Dr. Dads Life Blog

Dr. Dad! A God fearing man!

Yesterday Toby (6) was being mean to his sister Trinity (4). As a punishment I told him he would have to be her servant for the rest of the day. I told Toby that if Trinity needed anything, he would need to respond kindly with the words, “yes, my princess, I would love to,” and then assist her. I explained to Trinity that if she needed anything at all, she could ask Toby and he would have to assist her. I gathered that she fully understood what she had just gained when she immediately made her first request. She said, “Toby, would you like to play tea cups with me?” My wife and I found it hard to hold back our laughter. His brother Timmy did not, though, and started laughing. Toby found it amusing as well and started to laugh also. He looked at Trinity and responded with, “Yes, my princess, I would love to.”

I think Toby actually enjoyed playing with his sister.

I believe we need to teach our kids a few things here:

1. Being kind to others is a must.

Too often we allow our kids to get away with being unkind, rude, selfish and mean to their siblings. This should not be acceptable to parents. We need to address every instance of this behavior with loving correction and/or a creative punishment to curb this behavior. Many times I hear parents say two things: (1) “Kids will be kids.” Yes, this is true… This means that kids will be messy, careless, playful at the expense of our property, precocious and at times a huge handful. This does not relieve parents of our responsibility to lovingly show them the correct response to these situations. (2) Parents complain, “if I corrected my kids every time they did something wrong, I would be correcting them all day long.” My response to them is usually, “Duh, that’s the whole concept of being a parent!” We are here to teach our kids how to respond to every situation that might present itself. Yes it’s tiring, yes it’s a lot of work. The dividends that good parenting yields, though, will pay off for the rest of our children’s lives.

2. You must learn how to joyfully serve others.

In order to be a great leader, one must first learn how to serve. I have been self-employed for almost 20 years now. The thing that has most amazed me about other contractors is their unwillingness to serve their clients. I believe that one of the contributing factors to my staying in business all these years has been my willingness to take care of what needed to be done. I have always tried to place my clients’ needs above my own needs or pride. I want my kids to be known for having these servant qualities as well. One of the marks of a great leader is their willingness to serve others.

3. Learn how to respond positively when things don’t go your way.

Teaching our kids how to respond when we speak to them or correct them is so important. When Timmy was 3 years old, I wanted to teach him how to respond to me when I told him we could not buy something. As we were walking into Ralphs one day, I told him that I wanted him to pick out something which he would like me to buy for him. I instructed him that when he asked me, I was going to tell him no. I told him that when I said “no,” I wanted him to respond with “okay Dad, no problem.” Things went down just as I had instructed him. After he said, “okay Dad, no problem,” I paused for a couple of seconds. I then told him that I was so proud of the way he responded to me, that I had changed my mind and I was now going to buy him what he requested of me. I did this with him a couple more times with great success. Then it was time to change it up a bit. I instructed Timmy that when he asked me for something this time, the answer was really going to be no, and I wouldn’t change my mind. I also explained to him that as we went shopping in the future, I would sometimes say “no” and really mean it and sometimes, if I was impressed with his willingness to have a great attitude despite my saying “no,” then I might just change my mind.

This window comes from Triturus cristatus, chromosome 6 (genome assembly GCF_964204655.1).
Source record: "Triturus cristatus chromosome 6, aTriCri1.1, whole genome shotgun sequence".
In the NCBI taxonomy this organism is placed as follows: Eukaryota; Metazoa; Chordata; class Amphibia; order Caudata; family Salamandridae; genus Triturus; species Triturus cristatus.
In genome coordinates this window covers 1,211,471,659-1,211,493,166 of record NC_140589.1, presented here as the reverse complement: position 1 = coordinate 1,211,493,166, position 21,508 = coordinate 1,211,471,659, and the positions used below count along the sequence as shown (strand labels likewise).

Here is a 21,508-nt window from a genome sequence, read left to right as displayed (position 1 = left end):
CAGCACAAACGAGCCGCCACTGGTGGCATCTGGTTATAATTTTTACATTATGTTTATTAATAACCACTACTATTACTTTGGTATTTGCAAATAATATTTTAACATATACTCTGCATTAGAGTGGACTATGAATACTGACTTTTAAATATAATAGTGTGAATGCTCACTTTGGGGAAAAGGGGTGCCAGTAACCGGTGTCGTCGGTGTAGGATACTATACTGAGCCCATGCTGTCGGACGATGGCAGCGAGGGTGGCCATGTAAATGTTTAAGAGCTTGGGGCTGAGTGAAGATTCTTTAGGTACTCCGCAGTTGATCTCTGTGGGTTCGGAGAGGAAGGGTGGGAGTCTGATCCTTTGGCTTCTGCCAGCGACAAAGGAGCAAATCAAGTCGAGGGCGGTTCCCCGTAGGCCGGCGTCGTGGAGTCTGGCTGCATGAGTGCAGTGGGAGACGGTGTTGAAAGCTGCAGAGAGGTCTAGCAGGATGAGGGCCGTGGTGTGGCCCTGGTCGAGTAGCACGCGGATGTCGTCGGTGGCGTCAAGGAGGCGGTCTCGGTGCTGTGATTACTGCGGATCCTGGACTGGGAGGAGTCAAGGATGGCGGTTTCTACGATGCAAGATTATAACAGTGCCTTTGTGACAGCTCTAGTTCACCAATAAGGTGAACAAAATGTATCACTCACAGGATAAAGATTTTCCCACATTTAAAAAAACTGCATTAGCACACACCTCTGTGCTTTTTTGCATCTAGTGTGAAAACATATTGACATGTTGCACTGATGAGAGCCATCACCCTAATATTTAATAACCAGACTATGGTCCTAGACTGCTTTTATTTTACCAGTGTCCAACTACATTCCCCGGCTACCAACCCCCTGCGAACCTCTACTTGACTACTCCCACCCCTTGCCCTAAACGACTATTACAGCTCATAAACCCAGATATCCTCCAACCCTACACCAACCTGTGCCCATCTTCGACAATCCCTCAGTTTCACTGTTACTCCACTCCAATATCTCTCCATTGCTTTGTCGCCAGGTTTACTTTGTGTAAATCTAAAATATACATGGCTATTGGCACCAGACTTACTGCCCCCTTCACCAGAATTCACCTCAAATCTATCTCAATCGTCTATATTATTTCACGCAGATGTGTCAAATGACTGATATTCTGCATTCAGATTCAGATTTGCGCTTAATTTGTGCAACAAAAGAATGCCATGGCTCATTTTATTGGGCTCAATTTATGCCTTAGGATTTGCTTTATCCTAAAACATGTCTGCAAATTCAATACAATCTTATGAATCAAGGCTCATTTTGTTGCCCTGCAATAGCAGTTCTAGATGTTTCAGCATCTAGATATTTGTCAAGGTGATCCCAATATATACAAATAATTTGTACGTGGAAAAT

This worked out well a few more times until one trip to the costume store. I said “no”… he said “no problem”…he looked at me…then looked at me again…then he cried for 10 minutes, saying, “I thought if I said okay, then you would get it for me!”

I took this time to lovingly re-explain the whole concept again. I also told him that because he didn’t have a great response this time, the next couple of times he requested something, I would have to tell him “no” and really mean it. I also told him that when he responds with a great attitude to any situation that seems negative, he will increase his chances of having the situation turned around for his good. He understood this and from that point on, he responded confidently and positive. To this day Timmy has a great attitude. I have always tried to change it up to keep my kids honest and on their toes. I also say “yes” to some of their requests and choose my no’s wisely. When we are in a store, it’s fun to watch the responses of people within earshot when my 4-year-old daughter asks me for something, I say “no,” and she says, ”okay Dad, no problem.”

People look at me. You can tell they’re thinking, ”how the heck did he do that?” I think to myself, all you have to do is teach your kids how to respond.

Kids are like little computers just waiting to be programmed. Parents are the programmers. What programs are you installing in their lives? If you don’t program them, the TV, media and other friends will. Remember: you’re the parent. You’re in charge. It’s a simple fact, but sometimes we forget.

We need to teach more than we correct. If we find ourselves constantly correcting our kids, this may be a sign that we need to teach them more.

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